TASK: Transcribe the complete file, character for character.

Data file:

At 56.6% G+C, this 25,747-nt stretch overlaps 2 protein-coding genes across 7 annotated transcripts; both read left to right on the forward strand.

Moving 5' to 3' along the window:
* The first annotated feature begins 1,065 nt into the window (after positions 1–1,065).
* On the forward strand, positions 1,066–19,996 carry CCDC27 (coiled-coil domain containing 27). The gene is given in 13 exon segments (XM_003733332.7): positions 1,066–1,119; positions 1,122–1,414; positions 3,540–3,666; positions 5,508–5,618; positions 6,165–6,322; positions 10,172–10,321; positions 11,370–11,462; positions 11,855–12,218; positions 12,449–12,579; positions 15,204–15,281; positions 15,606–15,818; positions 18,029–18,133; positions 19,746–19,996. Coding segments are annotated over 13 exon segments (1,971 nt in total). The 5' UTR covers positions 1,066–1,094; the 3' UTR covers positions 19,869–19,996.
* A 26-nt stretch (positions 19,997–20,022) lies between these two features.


At 56.6% G+C, this 25,747-nt stretch overlaps 2 protein-coding genes across 7 annotated transcripts; both read left to right on the forward strand.

Moving 5' to 3' along the window:
* The first annotated feature begins 1,065 nt into the window (after positions 1–1,065).
* On the forward strand, positions 1,066–19,996 carry CCDC27 (coiled-coil domain containing 27). The gene is given in 13 exon segments (XM_003733332.7): positions 1,066–1,119; positions 1,122–1,414; positions 3,540–3,666; positions 5,508–5,618; positions 6,165–6,322; positions 10,172–10,321; positions 11,370–11,462; positions 11,855–12,218; positions 12,449–12,579; positions 15,204–15,281; positions 15,606–15,818; positions 18,029–18,133; positions 19,746–19,996. Coding segments are annotated over 13 exon segments (1,971 nt in total). The 5' UTR covers positions 1,066–1,094; the 3' UTR covers positions 19,869–19,996.
* A 26-nt stretch (positions 19,997–20,022) lies between these two features.